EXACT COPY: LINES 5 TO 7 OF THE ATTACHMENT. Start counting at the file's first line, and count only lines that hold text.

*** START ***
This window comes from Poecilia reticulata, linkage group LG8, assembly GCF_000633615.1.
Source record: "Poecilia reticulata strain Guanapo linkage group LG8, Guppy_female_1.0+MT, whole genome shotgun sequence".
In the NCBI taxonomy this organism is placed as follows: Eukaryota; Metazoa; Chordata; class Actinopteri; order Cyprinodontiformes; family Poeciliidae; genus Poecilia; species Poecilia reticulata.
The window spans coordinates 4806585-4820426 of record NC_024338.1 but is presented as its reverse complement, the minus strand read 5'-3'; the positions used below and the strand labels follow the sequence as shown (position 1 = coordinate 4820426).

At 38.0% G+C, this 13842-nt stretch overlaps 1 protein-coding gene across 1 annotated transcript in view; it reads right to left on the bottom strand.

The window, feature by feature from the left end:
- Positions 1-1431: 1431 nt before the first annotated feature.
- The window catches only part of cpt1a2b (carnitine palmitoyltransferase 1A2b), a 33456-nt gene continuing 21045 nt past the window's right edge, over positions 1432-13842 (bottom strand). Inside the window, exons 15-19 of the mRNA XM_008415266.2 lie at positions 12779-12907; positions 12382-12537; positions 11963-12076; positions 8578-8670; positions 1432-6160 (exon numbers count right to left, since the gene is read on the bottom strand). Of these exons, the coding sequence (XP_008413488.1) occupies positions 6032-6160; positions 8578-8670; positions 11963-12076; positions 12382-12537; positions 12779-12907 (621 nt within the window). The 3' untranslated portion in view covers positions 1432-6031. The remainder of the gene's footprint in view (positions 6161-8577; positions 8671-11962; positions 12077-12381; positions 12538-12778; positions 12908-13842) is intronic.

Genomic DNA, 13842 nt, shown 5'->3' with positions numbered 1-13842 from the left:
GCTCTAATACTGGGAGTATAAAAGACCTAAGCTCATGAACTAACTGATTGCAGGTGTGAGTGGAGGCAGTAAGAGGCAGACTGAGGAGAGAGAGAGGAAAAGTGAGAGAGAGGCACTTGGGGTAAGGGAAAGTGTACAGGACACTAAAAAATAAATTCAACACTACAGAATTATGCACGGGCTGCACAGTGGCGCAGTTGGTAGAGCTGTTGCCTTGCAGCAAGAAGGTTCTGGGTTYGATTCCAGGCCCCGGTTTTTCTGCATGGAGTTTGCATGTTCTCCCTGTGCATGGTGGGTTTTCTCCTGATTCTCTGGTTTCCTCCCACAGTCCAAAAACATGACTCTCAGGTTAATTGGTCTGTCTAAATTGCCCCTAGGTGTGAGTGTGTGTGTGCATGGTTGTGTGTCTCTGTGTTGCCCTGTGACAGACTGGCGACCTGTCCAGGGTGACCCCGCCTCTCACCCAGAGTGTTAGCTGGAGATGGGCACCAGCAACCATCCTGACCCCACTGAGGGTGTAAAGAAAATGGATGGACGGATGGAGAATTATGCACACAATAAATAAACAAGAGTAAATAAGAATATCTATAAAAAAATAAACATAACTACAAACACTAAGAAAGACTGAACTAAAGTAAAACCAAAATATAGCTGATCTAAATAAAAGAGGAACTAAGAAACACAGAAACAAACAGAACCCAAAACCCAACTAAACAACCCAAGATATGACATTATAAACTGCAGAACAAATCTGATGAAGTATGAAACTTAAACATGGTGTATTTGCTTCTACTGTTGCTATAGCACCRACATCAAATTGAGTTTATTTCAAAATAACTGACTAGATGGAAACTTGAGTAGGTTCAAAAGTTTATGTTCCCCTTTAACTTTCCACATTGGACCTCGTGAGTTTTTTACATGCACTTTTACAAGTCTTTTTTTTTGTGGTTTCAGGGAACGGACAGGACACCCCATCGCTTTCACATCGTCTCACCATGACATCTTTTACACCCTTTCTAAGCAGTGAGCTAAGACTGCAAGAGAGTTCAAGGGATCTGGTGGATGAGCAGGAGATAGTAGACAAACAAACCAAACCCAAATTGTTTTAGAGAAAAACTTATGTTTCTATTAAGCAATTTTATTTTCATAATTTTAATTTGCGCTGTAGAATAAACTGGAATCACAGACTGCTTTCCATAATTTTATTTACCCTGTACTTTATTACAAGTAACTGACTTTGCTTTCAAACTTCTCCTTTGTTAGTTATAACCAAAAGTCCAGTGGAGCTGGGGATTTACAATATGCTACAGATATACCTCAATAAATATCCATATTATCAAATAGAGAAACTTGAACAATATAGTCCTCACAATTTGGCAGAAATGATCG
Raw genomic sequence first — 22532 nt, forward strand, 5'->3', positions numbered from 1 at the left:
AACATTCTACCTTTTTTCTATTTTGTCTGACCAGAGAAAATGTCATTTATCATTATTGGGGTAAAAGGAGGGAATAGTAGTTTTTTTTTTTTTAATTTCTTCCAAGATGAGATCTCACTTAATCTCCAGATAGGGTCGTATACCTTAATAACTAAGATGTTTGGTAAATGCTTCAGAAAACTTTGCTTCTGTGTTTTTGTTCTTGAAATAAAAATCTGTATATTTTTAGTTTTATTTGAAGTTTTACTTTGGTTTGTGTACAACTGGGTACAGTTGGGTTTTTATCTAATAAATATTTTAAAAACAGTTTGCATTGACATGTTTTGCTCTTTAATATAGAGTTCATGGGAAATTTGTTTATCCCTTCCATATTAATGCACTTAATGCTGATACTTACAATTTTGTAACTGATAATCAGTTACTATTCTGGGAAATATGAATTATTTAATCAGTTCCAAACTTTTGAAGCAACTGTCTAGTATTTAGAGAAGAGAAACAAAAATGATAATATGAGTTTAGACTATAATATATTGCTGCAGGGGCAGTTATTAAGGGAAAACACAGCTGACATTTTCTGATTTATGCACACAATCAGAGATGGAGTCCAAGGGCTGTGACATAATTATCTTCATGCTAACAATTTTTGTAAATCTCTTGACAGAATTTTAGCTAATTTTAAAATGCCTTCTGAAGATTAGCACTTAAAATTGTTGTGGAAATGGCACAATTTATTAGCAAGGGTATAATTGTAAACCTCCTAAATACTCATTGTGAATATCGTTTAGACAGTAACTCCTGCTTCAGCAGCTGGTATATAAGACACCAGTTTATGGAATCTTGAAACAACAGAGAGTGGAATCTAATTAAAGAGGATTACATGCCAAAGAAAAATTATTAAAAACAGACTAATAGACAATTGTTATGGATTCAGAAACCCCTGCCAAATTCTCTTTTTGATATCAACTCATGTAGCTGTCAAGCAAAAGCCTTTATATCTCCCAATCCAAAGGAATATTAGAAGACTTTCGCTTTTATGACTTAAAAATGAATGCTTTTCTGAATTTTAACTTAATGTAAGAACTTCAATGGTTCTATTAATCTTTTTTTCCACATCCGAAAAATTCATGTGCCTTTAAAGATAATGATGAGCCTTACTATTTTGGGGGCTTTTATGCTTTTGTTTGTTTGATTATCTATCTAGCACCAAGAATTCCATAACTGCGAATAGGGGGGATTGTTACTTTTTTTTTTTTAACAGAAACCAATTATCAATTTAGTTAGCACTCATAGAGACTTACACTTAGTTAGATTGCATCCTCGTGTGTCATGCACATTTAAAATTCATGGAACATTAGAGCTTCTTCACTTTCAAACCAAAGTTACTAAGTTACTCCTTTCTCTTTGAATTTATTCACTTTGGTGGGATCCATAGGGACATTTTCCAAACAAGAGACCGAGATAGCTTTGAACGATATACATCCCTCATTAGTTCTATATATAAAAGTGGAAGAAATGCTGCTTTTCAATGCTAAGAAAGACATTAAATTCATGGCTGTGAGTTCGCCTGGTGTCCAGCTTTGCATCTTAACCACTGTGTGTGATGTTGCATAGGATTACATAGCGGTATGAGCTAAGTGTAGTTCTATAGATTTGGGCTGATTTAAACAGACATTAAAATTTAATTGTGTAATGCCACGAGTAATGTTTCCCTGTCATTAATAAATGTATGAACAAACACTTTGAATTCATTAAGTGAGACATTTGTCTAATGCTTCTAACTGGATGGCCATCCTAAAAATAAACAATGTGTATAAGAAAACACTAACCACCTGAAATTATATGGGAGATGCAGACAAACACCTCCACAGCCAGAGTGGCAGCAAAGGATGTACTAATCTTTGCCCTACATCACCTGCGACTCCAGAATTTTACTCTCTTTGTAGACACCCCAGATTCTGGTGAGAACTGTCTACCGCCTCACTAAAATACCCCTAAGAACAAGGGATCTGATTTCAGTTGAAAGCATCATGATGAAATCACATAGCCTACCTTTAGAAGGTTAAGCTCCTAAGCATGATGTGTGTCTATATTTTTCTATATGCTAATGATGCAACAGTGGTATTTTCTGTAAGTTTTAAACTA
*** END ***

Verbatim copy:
At 38.0% G+C, this 13842-nt stretch overlaps 1 protein-coding gene across 1 annotated transcript in view; it reads right to left on the bottom strand.

The window, feature by feature from the left end:
- Positions 1-1431: 1431 nt before the first annotated feature.